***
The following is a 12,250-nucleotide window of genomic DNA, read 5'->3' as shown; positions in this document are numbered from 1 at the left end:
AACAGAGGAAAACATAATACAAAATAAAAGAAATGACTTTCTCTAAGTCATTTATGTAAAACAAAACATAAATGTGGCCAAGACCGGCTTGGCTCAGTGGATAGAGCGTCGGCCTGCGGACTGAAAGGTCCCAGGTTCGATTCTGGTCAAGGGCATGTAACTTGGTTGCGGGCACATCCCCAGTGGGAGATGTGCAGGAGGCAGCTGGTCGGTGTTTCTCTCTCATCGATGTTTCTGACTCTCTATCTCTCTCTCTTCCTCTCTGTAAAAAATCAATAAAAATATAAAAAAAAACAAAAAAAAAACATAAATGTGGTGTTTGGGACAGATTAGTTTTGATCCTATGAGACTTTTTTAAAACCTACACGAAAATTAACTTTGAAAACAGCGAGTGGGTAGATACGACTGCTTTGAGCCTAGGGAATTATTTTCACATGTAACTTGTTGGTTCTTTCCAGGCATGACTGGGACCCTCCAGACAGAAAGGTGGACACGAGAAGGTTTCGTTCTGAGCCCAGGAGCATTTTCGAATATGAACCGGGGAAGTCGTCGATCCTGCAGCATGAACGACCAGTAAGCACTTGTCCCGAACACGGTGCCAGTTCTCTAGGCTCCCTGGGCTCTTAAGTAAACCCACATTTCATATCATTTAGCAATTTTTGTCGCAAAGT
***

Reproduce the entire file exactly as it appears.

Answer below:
The following is a 12,250-nucleotide window of genomic DNA, read 5'->3' as shown; positions in this document are numbered from 1 at the left end:
AACAGAGGAAAACATAATACAAAATAAAAGAAATGACTTTCTCTAAGTCATTTATGTAAAACAAAACATAAATGTGGCCAAGACCGGCTTGGCTCAGTGGATAGAGCGTCGGCCTGCGGACTGAAAGGTCCCAGGTTCGATTCTGGTCAAGGGCATGTAACTTGGTTGCGGGCACATCCCCAGTGGGAGATGTGCAGGAGGCAGCTGGTCGGTGTTTCTCTCTCATCGATGTTTCTGACTCTCTATCTCTCTCTCTTCCTCTCTGTAAAAAATCAATAAAAATATAAAAAAAAACAAAAAAAAAACATAAATGTGGTGTTTGGGACAGATTAGTTTTGATCCTATGAGACTTTTTTAAAACCTACACGAAAATTAACTTTGAAAACAGCGAGTGGGTAGATACGACTGCTTTGAGCCTAGGGAATTATTTTCACATGTAACTTGTTGGTTCTTTCCAGGCATGACTGGGACCCTCCAGACAGAAAGGTGGACACGAGAAGGTTTCGTTCTGAGCCCAGGAGCATTTTCGAATATGAACCGGGGAAGTCGTCGATCCTGCAGCATGAACGACCAGTAAGCACTTGTCCCGAACACGGTGCCAGTTCTCTAGGCTCCCTGGGCTCTTAAGTAAACCCACATTTCATATCATTTAGCAATTTTTGTCGCAAAGT